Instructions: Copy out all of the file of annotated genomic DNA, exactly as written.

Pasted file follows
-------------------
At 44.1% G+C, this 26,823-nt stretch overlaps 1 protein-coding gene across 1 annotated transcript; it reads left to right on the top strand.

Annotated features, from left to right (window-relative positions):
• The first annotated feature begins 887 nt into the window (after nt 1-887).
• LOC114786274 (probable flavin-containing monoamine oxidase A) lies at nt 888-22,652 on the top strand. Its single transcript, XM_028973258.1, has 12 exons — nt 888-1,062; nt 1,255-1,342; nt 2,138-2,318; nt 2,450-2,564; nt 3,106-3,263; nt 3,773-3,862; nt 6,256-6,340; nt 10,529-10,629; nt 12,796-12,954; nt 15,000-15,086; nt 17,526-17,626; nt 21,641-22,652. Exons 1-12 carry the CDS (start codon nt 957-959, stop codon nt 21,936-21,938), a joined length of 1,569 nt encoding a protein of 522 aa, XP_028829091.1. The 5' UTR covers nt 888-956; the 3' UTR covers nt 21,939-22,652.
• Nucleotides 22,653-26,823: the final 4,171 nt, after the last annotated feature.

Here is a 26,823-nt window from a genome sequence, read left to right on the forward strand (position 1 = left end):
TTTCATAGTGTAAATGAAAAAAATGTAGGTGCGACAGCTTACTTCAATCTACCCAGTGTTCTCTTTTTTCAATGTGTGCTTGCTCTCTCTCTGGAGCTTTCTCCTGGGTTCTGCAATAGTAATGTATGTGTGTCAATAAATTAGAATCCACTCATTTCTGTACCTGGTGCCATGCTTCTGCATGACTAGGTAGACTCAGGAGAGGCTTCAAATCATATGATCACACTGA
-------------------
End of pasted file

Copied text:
At 44.1% G+C, this 26,823-nt stretch overlaps 1 protein-coding gene across 1 annotated transcript; it reads left to right on the top strand.

Annotated features, from left to right (window-relative positions):
• The first annotated feature begins 887 nt into the window (after nt 1-887).
• LOC114786274 (probable flavin-containing monoamine oxidase A) lies at nt 888-22,652 on the top strand. Its single transcript, XM_028973258.1, has 12 exons — nt 888-1,062; nt 1,255-1,342; nt 2,138-2,318; nt 2,450-2,564; nt 3,106-3,263; nt 3,773-3,862; nt 6,256-6,340; nt 10,529-10,629; nt 12,796-12,954; nt 15,000-15,086; nt 17,526-17,626; nt 21,641-22,652. Exons 1-12 carry the CDS (start codon nt 957-959, stop codon nt 21,936-21,938), a joined length of 1,569 nt encoding a protein of 522 aa, XP_028829091.1. The 5' UTR covers nt 888-956; the 3' UTR covers nt 21,939-22,652.
• Nucleotides 22,653-26,823: the final 4,171 nt, after the last annotated feature.

Here is a 26,823-nt window from a genome sequence, read left to right on the forward strand (position 1 = left end):
TTTCATAGTGTAAATGAAAAAAATGTAGGTGCGACAGCTTACTTCAATCTACCCAGTGTTCTCTTTTTTCAATGTGTGCTTGCTCTCTCTCTGGAGCTTTCTCCTGGGTTCTGCAATAGTAATGTATGTGTGTCAATAAATTAGAATCCACTCATTTCTGTACCTGGTGCCATGCTTCTGCATGACTAGGTAGACTCAGGAGAGGCTTCAAATCATATGATCACACTGA